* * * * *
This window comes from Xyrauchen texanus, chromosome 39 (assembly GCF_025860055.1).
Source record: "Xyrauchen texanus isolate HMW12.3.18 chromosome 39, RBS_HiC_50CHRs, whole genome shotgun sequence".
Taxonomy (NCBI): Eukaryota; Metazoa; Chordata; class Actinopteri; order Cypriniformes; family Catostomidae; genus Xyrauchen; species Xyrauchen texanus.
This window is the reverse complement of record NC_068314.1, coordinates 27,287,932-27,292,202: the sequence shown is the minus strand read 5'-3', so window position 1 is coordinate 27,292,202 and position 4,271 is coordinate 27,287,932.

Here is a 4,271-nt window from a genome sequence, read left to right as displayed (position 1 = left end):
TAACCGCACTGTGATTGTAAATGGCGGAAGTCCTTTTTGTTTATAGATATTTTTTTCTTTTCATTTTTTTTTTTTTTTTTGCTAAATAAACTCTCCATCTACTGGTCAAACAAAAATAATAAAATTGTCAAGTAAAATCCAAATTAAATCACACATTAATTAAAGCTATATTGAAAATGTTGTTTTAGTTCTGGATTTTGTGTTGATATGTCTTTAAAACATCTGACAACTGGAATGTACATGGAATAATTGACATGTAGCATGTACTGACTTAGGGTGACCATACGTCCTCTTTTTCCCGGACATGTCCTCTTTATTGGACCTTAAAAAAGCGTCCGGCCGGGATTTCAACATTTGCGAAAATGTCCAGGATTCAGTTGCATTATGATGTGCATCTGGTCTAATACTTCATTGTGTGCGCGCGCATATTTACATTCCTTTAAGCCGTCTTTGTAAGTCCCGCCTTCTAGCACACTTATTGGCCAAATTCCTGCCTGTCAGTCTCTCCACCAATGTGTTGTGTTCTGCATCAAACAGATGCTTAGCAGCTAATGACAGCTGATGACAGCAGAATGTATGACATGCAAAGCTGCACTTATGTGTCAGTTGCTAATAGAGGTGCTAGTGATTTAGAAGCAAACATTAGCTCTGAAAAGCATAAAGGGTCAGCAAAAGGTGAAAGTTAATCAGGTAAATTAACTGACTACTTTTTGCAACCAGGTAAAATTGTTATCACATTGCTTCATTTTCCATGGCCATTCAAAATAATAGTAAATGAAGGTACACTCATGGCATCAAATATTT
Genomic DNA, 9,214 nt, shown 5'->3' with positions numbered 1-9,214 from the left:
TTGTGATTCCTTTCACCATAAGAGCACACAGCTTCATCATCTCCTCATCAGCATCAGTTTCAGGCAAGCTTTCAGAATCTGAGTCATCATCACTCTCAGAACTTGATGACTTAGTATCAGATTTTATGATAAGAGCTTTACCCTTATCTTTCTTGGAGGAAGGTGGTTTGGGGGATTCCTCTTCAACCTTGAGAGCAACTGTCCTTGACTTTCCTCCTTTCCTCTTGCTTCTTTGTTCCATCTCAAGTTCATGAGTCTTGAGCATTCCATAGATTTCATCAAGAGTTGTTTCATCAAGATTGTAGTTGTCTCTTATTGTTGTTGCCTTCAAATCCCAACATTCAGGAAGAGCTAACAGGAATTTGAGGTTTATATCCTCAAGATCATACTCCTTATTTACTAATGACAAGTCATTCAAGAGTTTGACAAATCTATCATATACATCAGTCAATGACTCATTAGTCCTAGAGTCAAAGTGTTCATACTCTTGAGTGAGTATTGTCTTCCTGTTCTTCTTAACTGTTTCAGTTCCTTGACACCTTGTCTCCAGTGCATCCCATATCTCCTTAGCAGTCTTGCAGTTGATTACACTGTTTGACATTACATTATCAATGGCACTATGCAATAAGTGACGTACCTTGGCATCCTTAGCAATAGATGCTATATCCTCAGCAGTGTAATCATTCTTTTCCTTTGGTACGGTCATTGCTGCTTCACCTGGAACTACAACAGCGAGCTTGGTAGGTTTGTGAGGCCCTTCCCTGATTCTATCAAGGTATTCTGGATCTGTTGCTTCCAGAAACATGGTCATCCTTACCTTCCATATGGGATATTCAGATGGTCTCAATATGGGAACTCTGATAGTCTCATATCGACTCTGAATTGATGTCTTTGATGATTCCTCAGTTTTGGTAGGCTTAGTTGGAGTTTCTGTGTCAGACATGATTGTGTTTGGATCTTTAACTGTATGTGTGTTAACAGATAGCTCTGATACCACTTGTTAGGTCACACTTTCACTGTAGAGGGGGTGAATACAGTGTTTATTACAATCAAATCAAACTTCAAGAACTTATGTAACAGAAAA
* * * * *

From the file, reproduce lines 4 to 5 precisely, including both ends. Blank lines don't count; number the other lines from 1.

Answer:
This window is the reverse complement of record NC_068314.1, coordinates 27,287,932-27,292,202: the sequence shown is the minus strand read 5'-3', so window position 1 is coordinate 27,292,202 and position 4,271 is coordinate 27,287,932.

Here is a 4,271-nt window from a genome sequence, read left to right as displayed (position 1 = left end):